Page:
The Government Shutdown Is “Life And Death” For Low-Wage Subcontractors Who Likely Won’t Be Repaid For Lost Time

“All I can do is pray that they open the government soon,” a security officer for the shuttered Smithsonian told BuzzFeed News.

On Day 14 of the partial government shutdown, Donna Kelly, a 63-year-old federally subcontracted security officer for the Smithsonian, is wondering if her high blood pressure medication will last through the end of the month — let alone the entire shutdown.

When the government does reopen, Kelly and an estimated 1,500 workers — according to two unions that represent some of the janitors, security guards, cafeteria workers, and hospitality workers who staff federal facilities — likely won’t receive any back pay from the duration of the shutdown.

Government employees usually receive back pay once shutdowns have concluded, but workers who are paid by companies that have contracts with the government don’t receive pay for services that can’t be billed to the government while facilities are shut down.

“For workers who work for contractors, and who don’t work directly for the government, there’s no guarantee that they’ll be paid,” Lenore Friedlaender, assistant to the president of 32BJ SEIU, said in an interview. “In past shutdowns, there hasn’t always been money given to contractors to make them whole for what’s been lost. The increasing reality is that they have to be prepared for the fact that they may never get that money.”

The government has been partially shut down since Dec. 22 after President Donald Trump and congressional leaders couldn’t reach a funding agreement over Democrats’ refusal to agree to $5 billion in funding to build a wall along the country’s southern border. The House of Representatives passed legislation to fully fund the government Thursday, but the Senate won’t consider the bill, and Trump has said he’ll refuse to sign the House package because it doesn’t include funding for the border wall. Congressional leaders are meeting with Trump on Friday, but there’s no clear sign of a deal to end the shutdown, and the Senate has already left Washington for a three-day weekend that will last through Tuesday.

The Smithsonian was able to continue operating after the shutdown began using money from the previous year’s budget, but the institute’s museums closed their doors Jan. 2. Kelly told BuzzFeed News she received her last full paycheck Thursday, and she’ll get a smaller check in the coming weeks for the partial week she worked before the Smithsonian closed.

“My company said we have to sit back and wait to return to work. Right now it’s been two days since I’ve been out of work,” Kelly told BuzzFeed News on Thursday. “But the reality is we won’t receive any payment. If we’re not working we won’t be paid, and if it goes beyond two or three weeks, I don’t know how I’m going to pay any bills.”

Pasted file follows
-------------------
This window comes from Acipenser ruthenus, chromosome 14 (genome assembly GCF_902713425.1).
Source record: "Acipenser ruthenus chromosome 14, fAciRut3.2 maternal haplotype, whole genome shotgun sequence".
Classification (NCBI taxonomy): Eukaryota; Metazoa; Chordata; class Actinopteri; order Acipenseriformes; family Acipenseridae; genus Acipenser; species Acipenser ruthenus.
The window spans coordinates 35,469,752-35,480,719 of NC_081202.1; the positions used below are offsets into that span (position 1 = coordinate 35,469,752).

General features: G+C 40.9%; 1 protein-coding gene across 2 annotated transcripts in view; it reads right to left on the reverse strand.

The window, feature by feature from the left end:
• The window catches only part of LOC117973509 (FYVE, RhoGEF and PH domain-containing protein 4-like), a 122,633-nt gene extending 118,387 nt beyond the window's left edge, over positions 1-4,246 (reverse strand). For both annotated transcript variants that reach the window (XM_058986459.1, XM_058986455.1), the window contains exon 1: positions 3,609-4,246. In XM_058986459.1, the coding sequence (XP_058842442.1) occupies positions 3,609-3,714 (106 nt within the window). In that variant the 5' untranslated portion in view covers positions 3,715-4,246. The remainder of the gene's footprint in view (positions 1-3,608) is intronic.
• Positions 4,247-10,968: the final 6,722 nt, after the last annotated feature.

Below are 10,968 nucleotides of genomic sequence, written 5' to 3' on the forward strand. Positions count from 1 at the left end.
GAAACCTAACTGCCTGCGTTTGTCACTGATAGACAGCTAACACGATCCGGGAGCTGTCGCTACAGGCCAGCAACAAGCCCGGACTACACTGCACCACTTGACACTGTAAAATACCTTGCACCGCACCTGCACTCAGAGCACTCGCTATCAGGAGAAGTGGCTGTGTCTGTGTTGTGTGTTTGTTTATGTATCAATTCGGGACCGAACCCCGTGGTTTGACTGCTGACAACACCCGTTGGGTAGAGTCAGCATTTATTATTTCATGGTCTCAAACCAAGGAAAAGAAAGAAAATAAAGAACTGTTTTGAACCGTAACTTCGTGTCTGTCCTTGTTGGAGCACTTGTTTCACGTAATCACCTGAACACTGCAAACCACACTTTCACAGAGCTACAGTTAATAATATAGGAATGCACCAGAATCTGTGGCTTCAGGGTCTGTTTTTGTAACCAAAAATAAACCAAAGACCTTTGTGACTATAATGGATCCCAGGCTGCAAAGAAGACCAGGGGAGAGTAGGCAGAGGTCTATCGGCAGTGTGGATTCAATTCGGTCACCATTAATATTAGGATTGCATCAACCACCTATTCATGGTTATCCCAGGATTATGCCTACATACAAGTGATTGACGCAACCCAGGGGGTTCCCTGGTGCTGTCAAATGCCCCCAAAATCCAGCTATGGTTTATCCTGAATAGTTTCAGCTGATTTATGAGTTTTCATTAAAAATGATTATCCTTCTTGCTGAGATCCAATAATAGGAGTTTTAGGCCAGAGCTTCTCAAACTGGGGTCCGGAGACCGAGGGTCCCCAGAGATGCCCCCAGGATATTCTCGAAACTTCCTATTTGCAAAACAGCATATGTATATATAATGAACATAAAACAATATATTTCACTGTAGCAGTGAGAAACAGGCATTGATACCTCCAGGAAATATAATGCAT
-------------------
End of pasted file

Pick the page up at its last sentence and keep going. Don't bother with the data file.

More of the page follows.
Kelly, who receives subsidized housing assistance from Section 8, said that she’s worried about paying the utility bills for her apartment and explained that if she doesn’t, she could face eviction or lose her Section 8 voucher.

“My plan is to get up in the morning and apply for food stamps and apply for Medicaid — the coverage I had through the government ended at the end of the year,” Kelly explained. “They may reinstate my Medicaid, but I’m not sure, and I’m going to try to get a listing of food pantries. Those are my plans, and with the little finances I do have, I’m trying to sit back and figure out what’s the most important to pay and how they’ll work with me if I can’t pay it all.”

Unions like Unite Here and 32BJ SEIU said that they’ve heard from members who are concerned about rent and utilities. And they’ve heard from some members struggling between buying food and paying for prescription medicine, and that some are contemplating rationing or sharing medications, like insulin.

“This is going to turn into a dire situation shortly,” D. Taylor, the international president of Unite Here, said in an interview. “We’re dealing with people that are going to be faced with going to public assistance. They’re worried about rent, food, bill payments, and it’s not like our folks are living exorbitant lifestyles.”

“For these people, if you miss a paycheck or two it could mean eviction,” he added. “It all depends on whether a landlord is going to be sympathetic to the government being shut down, and you can’t buy groceries on an ‘IOU.’”

Pablo Lazaro, a 49-year-old cook at the National Museum of the American Indian, told BuzzFeed News that he’s also been out of work since Jan. 2 and that his company gave workers paperwork suggesting that they could use unemployment, sick days, and vacation days to cover lost time. Lazaro says that he’s working other part-time jobs and can afford rent this month, but if the shutdown continues, he’s worried about paying bills in the future.

“If this takes more than a month, I’m going to have to start applying for other jobs,” Lazaro said. “I live in Washington, DC, and the bills aren’t cheap here.”

Unite Here says it’s holding an emergency meeting for affected union members next week to determine how the union could be helpful and to help members sign up for public assistance if the shutdown continues.

Kelly says she hasn’t been able to see a doctor to discuss a plan if her high blood pressure medication lapses because she pays for health insurance out of pocket.

“There’s no way I can get around not taking that medicine,” Kelly said. “It’s a matter of life and death, and what can we do? If this thing continues, I won’t have money to pay for anything.”

“All I can do is pray that they open the government soon,” she added.

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